Microsoft

What the Microsoft earnings didn't reveal

Microsoft released its quarterly earnings data yesterday, but there's a lot going on at Microsoft that the report didn't reveal.

Microsoft

Microsoft held its quarterly earnings call yesterday, and CEO Satya Nadella pointed out the highs and lows of the data. These earnings, however, are for the previous quarter — a quarter that does not yet reflect the edict from Nadella to shift the entire culture of the company or the fallout of the massive layoffs announced by Microsoft.

As Mary Jo Foley reported over at ZDNet, Microsoft reported earnings of $4.61 billion — or $0.55 per share — for Q4 of fiscal year 2014. Both the net earnings and the profit per share fell short of Wall Street estimates. However, overall, Microsoft reported an 11.5% increase in revenue over the previous fiscal year and raked in a net profit of $22.1 billion for fiscal year 2014. Some Wall Street investors may be unhappy, but most companies would love to "fail" by making $22 billion.

What makes the numbers for the quarter and the year more impressive is that Microsoft has been on a bit of a roller coaster ride internally over the last 12 months. At this point last year, Steve Ballmer was still leading Microsoft, and he was driving toward a culture shift of his own. That was followed by the major acquisition of Nokia. Then, Satya Nadella stepped in and painted a completely different vision for where Microsoft planned to go.

The dust is still settling, and it's too early to say for sure just how successful Nadella will be in recreating Microsoft in his image. It's a challenging road to navigate, because Microsoft rose to dominance under a completely different tech paradigm, and it has seen the landscape shift under its feet — leaving much of what Microsoft is built on declining in relevance.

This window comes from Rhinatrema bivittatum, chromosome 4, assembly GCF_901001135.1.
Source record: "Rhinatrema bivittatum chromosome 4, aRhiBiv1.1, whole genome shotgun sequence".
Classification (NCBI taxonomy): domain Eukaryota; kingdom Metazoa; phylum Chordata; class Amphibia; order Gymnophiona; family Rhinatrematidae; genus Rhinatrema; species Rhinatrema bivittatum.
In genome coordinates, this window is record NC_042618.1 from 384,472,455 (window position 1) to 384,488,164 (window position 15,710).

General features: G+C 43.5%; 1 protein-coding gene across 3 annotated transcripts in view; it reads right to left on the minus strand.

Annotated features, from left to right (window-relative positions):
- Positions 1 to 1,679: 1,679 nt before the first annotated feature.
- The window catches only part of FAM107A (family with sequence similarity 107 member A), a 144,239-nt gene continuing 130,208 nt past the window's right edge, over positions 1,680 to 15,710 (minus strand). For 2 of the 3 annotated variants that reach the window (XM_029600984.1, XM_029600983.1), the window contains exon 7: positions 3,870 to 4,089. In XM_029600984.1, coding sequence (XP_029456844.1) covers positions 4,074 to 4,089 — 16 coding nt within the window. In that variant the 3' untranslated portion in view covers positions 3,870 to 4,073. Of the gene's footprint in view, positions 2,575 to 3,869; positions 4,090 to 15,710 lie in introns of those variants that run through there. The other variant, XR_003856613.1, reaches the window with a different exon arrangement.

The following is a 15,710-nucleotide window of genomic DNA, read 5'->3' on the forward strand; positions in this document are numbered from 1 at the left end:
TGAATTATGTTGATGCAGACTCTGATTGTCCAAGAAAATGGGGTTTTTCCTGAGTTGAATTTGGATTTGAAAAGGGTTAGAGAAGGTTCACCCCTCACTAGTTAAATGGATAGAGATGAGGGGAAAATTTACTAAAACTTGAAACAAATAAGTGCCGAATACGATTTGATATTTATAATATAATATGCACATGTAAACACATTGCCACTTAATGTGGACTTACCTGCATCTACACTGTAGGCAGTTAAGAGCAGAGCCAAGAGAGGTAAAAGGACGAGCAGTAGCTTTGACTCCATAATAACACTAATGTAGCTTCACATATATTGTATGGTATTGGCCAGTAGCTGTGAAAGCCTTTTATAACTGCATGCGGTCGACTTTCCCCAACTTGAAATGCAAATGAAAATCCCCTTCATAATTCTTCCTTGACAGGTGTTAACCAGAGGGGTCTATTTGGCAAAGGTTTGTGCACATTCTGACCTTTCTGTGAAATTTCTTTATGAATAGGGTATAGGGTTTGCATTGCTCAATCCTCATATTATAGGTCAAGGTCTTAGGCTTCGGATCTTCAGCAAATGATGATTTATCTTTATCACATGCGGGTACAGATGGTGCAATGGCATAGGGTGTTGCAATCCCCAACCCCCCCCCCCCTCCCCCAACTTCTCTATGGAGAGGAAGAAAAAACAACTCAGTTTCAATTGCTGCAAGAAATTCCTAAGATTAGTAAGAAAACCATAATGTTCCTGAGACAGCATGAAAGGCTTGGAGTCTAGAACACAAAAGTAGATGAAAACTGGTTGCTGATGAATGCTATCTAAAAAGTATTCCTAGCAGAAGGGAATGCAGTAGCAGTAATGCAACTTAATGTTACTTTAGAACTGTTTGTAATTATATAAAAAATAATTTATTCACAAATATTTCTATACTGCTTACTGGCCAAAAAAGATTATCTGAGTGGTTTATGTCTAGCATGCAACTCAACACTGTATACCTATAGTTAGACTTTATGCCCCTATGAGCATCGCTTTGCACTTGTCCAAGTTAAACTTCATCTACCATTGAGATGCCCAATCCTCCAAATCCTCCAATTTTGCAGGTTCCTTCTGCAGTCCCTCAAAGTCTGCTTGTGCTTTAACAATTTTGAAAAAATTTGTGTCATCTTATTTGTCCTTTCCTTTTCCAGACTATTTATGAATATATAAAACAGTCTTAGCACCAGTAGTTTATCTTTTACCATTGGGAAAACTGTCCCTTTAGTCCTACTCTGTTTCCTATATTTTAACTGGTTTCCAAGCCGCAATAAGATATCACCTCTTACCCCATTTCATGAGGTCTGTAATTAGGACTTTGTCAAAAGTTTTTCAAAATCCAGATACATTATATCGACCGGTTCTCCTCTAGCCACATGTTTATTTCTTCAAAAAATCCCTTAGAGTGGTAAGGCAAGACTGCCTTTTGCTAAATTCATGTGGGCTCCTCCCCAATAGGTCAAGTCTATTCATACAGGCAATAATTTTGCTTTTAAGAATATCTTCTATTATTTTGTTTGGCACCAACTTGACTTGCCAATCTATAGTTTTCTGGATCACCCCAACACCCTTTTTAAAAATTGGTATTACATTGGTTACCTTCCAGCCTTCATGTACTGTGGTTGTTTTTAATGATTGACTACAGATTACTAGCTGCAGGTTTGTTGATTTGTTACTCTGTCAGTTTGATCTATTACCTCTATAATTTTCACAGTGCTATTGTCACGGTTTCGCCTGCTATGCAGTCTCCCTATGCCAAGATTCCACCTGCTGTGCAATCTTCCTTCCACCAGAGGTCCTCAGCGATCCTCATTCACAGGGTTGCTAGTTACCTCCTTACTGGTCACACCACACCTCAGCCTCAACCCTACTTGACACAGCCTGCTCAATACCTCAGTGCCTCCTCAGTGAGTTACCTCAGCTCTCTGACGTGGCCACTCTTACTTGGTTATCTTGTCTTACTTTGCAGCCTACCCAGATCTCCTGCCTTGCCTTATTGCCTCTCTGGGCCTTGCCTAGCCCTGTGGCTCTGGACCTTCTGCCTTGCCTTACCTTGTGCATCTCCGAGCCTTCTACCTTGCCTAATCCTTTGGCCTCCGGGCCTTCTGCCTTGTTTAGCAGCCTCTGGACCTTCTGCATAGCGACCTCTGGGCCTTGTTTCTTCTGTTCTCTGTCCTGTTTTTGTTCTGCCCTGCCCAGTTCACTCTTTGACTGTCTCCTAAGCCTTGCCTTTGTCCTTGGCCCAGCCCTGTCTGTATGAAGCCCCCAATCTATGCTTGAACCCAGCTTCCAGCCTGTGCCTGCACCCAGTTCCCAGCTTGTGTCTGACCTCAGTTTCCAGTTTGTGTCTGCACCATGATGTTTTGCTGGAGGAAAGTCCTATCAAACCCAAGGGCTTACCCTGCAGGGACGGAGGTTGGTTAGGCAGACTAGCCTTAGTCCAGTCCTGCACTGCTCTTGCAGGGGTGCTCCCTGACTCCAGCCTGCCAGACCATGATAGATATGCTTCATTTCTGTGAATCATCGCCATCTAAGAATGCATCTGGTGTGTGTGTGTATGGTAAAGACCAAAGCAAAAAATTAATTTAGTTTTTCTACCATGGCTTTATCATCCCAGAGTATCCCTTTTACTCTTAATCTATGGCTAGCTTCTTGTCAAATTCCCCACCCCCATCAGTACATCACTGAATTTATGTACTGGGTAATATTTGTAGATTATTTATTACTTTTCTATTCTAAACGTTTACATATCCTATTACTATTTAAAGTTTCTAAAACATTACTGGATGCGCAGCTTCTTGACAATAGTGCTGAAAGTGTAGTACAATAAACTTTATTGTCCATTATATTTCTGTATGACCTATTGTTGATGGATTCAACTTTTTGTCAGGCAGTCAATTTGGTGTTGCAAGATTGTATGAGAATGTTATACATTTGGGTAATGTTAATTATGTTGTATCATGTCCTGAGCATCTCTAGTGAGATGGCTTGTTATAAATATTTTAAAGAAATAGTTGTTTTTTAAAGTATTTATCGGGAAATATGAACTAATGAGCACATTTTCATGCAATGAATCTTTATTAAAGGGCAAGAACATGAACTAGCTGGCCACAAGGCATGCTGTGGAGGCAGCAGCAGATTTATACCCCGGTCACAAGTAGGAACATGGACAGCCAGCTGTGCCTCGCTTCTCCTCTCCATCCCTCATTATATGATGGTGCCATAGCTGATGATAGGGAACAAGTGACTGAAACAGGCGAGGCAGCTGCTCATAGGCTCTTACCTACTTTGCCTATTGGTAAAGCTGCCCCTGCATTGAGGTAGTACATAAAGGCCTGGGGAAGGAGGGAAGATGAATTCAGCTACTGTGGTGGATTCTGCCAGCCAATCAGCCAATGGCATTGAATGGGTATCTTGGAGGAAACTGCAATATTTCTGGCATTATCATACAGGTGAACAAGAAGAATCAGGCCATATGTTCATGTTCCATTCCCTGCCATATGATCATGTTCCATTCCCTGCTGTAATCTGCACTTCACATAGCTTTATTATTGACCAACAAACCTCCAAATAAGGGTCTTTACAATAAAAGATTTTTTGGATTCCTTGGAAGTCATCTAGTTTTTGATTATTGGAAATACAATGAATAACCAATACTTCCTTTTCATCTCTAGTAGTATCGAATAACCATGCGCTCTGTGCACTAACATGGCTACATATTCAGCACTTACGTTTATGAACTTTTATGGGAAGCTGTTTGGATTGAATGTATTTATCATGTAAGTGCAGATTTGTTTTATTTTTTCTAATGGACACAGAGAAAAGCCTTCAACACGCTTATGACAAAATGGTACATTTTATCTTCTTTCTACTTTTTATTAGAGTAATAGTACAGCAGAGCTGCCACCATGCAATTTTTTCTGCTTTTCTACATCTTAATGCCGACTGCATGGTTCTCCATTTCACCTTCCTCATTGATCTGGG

Microsoft was slow to react, and it's late to the party, but it may finally be on the right track. The Surface Pro 3 really is the tablet that can replace your laptop. The slew of new economy laptops and tablets that Microsoft's OEM partners are bringing to market will make Microsoft a formidable competitor in those arenas. Also, Microsoft's cloud offerings for both businesses and consumers are improving. With the possible exception of Windows Phone, Microsoft seems to be making solid progress in establishing its role in the new tech world.

I'm sure there will be more changes and maybe even some dramatic upheavals in how Microsoft works, including what products and services Microsoft focuses on. It's not easy to turn a ship that size around on a dime, so there are bound to be more growing pains.

Overall, this quarterly earnings report may have very little to do with where Microsoft is heading. If Microsoft changes the core of how it functions internally, and the products and services it brings to market, the past will not predict the future. The next couple quarterly earnings reports will be much more indicative of where Microsoft is going.

Do you agree? Share your thoughts in the discussion thread below.

Get the latest information about Microsoft, including some tips and tricks, by automatically subscribing to TechRepublic's Microsoft in the Enterprise newsletter.

Also see

About

Tony Bradley is a principal analyst with Bradley Strategy Group. He is a respected authority on technology, and information security. He writes regularly for Forbes, and PCWorld, and contributes to a wide variety of online and print media outlets. He...

Editor's Picks